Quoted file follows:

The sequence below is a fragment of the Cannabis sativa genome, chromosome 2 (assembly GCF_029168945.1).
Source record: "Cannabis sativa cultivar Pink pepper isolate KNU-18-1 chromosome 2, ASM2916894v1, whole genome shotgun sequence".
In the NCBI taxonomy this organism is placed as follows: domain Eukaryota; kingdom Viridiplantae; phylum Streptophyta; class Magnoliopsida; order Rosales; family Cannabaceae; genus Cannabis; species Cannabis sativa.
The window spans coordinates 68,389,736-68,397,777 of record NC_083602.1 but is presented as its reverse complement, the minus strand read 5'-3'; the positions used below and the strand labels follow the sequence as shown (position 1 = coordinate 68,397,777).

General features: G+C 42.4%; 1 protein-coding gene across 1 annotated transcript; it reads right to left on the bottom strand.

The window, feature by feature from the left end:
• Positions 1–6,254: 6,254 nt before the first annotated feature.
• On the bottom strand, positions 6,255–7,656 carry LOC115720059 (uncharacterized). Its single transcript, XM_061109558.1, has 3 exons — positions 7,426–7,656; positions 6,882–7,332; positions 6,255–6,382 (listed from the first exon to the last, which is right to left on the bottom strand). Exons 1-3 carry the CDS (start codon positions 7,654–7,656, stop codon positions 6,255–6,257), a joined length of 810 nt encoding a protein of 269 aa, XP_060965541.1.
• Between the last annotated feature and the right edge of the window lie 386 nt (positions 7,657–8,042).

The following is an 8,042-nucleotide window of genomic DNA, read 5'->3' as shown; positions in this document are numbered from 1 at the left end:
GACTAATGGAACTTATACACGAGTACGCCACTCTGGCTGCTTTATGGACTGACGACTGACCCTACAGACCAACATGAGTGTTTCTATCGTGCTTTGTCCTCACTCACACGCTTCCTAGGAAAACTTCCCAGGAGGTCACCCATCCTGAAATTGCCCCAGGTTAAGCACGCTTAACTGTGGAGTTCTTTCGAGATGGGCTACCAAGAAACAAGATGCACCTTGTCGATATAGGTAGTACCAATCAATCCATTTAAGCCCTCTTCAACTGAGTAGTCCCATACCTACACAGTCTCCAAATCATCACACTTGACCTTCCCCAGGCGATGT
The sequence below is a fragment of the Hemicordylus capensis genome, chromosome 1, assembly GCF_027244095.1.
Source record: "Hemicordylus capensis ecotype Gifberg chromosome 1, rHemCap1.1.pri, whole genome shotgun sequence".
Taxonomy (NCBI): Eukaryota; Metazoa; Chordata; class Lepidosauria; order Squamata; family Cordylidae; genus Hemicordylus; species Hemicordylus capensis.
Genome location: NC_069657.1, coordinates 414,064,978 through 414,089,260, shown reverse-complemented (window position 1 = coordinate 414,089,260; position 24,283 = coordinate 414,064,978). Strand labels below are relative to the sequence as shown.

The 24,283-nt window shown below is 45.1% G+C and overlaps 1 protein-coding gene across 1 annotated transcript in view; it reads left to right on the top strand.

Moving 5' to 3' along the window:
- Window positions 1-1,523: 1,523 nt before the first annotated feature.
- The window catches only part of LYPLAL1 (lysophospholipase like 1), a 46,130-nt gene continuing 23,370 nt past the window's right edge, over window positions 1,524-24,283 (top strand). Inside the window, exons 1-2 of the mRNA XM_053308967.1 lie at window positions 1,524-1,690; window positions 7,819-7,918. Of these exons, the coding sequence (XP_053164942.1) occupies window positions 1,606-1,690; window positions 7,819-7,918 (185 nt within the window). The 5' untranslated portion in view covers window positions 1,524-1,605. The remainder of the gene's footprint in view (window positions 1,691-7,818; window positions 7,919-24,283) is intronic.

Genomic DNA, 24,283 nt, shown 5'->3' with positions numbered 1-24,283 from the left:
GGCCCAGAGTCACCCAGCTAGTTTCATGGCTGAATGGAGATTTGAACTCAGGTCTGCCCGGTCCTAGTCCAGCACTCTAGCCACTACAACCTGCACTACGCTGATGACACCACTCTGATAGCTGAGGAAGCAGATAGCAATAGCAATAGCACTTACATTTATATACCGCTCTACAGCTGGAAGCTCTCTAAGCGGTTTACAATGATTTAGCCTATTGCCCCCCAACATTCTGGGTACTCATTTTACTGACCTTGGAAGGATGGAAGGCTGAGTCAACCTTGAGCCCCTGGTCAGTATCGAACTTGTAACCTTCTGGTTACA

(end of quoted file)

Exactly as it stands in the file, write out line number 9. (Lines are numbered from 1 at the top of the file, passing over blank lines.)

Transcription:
• Between the last annotated feature and the right edge of the window lie 386 nt (positions 7,657–8,042).